Pope Francis shows no regret over a shocking appointment
Was Pope Francis sending a subtle message to his critics this week? Or have I become a bit paranoid about papal statements? You decide.
In a statement of condolence after the death of Cardinal Godfried Danneels, Pope Francis summed up the ecclesiastical career of the Belgian prelate in two sentences. Pay particular attention to the second sentence:
This zealous pastor served the Church with dedication, not only in his diocese, but also at the national level as president of the Conference of Bishops of Belgium, while being a member of various Roman dicasteries. Attentive to the challenges of the contemporary Church, Cardinal Danneels also took an active role in various Synods of Bishops, including those of 2014 and 2015 on the family.
Cardinal Danneels was Archbishop of Brussels for more than 30 years. In all that time, did he do nothing more memorable than serve as president of the episcopal conference and participate in Synod meetings? And why does the Pope make a special mention of those very controversial Synod meetings in 2014 and 2015? If Cardinal Danneels made any noteworthy statement during those sessions, it escaped my notice.
The Vatican News service, in its coverage of the cardinal’s death, also put a special focus on his attendance at Synods, methodically listing all eleven (!) of the Synod meetings he attended. But Vatican News, too, paid particular attention to the 2014 and 2015 meetings on the family, setting them apart in a separate paragraph, and mentioning that in these cases, rather than beting elected by his brother bishops as a delegate, “he was appointed by Pope Francis himself.”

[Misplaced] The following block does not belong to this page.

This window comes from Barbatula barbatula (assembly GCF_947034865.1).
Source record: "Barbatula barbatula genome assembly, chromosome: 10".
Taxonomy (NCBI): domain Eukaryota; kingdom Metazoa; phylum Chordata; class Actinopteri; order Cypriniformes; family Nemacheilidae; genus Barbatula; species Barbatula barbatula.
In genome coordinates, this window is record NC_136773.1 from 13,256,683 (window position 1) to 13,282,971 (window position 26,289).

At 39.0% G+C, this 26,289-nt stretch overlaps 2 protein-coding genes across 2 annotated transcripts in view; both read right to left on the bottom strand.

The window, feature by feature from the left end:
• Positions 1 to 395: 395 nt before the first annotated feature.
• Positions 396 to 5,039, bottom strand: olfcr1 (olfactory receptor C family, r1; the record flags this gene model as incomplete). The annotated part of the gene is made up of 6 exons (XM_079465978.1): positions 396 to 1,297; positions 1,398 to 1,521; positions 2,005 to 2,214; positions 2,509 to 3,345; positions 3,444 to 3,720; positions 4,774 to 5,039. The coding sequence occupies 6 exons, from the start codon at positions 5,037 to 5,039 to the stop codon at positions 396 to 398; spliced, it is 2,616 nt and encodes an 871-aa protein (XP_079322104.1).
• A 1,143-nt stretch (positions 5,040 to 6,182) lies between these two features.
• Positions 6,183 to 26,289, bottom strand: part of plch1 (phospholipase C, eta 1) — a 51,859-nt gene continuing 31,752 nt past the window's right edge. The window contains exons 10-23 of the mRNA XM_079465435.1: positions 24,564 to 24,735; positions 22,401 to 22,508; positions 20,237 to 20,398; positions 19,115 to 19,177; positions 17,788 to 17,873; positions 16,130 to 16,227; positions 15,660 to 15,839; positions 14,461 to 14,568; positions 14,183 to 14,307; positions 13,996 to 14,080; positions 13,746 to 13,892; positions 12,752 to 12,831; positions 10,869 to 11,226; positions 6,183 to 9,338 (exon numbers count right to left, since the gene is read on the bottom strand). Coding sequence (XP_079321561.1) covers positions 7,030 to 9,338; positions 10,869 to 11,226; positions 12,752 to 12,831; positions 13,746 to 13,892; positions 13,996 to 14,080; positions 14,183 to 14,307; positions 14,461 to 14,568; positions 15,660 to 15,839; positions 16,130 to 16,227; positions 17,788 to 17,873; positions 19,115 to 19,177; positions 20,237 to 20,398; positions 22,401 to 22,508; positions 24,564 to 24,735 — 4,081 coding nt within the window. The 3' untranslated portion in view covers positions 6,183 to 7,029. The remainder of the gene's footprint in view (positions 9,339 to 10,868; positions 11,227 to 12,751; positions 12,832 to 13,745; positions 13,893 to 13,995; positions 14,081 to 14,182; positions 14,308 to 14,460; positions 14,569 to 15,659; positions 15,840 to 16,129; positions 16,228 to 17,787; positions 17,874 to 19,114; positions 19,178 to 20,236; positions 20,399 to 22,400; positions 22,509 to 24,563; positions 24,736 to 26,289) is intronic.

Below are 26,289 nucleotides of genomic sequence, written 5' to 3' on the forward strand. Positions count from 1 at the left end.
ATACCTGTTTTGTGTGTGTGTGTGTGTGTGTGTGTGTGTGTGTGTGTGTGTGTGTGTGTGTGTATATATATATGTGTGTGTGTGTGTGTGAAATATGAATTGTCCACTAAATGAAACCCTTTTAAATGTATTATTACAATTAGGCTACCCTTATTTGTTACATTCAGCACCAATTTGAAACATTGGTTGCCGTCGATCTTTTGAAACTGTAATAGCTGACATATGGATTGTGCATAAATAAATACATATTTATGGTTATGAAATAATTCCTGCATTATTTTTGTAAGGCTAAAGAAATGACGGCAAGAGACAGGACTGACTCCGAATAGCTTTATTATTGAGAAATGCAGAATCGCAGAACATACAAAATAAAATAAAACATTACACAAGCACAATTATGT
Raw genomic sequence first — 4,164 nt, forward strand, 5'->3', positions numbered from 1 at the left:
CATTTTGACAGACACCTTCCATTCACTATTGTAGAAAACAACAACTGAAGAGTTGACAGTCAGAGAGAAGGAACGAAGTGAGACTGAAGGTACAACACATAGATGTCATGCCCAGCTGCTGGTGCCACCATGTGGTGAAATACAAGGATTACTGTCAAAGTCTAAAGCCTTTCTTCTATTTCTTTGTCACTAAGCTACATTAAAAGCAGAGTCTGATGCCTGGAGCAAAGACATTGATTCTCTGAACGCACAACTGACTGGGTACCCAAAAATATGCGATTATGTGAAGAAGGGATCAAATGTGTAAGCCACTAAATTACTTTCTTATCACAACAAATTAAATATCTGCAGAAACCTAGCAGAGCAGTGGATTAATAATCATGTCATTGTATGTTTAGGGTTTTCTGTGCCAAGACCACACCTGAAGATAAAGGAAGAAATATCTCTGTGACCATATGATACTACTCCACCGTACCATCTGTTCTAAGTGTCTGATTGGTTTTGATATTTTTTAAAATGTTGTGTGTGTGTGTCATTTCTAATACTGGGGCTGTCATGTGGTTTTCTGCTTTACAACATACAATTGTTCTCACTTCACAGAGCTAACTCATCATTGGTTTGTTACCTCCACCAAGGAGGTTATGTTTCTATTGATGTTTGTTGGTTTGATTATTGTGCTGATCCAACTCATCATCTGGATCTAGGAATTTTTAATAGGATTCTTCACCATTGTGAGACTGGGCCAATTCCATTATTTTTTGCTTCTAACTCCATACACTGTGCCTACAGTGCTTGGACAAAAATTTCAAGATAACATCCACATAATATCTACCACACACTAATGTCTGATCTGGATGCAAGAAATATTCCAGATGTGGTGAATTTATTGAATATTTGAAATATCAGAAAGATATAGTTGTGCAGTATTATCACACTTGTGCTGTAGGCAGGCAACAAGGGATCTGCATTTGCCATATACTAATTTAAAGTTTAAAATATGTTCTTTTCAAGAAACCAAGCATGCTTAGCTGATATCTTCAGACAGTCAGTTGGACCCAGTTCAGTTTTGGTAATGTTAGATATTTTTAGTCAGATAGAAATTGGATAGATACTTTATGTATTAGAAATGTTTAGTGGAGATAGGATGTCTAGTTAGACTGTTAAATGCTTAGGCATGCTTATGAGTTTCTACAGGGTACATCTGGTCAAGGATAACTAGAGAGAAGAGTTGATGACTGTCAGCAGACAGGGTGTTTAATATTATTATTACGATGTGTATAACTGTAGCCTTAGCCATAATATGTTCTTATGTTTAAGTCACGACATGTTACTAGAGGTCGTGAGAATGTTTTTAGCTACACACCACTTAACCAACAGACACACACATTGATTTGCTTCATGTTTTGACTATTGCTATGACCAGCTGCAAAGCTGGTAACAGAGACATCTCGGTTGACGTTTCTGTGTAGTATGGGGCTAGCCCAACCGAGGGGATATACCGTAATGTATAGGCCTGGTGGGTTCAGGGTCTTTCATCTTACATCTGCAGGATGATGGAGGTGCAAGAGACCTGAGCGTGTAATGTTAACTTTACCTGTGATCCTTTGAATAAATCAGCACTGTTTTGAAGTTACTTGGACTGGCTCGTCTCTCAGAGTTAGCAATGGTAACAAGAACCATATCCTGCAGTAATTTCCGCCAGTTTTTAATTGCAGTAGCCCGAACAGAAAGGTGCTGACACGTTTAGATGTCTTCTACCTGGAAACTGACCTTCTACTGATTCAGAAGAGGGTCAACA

Which is—or should be—a sore point. Cardinal Danneels was chosen by the Pope to participate in the Synods on the Family after he was caught on tape advising a man who had been sexually abused by another Belgian bishop to keep quiet about the crime. It was shocking then, and is still shocking today, that the Pontiff would have chosen to bring a prelate out of retirement—to discuss the problems facing the family, no less—after he had been exposed to public disgrace. Even while loudly insisting that bishops should be held responsible for covering up abuse, the Pope bestowed this honor on a cardinal who was widely recognized as one of his key supporters: as a member of the “St. Gallen mafia” that had backed his election.
Yet now, when Cardinal Danneels died, Pope Francis chose to call attention to that shocking appointment. And Vatican News—which presumably seeks to follow the Pontiff’s wishes—did the same. And again, notice that neither the papal statement nor the Vatican News story suggested that Cardinal Danneels had contributed anything of unusual significance to the Synods’ discussions. They mentioned only that he was there—at the Pope’s invitation.
Reading first the Pope’s statement and then the Vatican News story, I had the impression that they were crafted to include an implicit challenge to papal critics: a bold affirmation that the Pope hs no regrets, no second thoughts, about rewarding an old ally.
Maybe that message was sent unintentionally. But even on a more benign reading, the statements from Rome show that the howls of protest about the Danneels appointment made no lasting impression on the Pope and his media team.
In other words, the message from Rome could be interpreted in one of two ways:
We know that you were outraged by the appointment, and we don’t care.
You were outraged, and we didn’t even notice.
I’m not sure which is worse.
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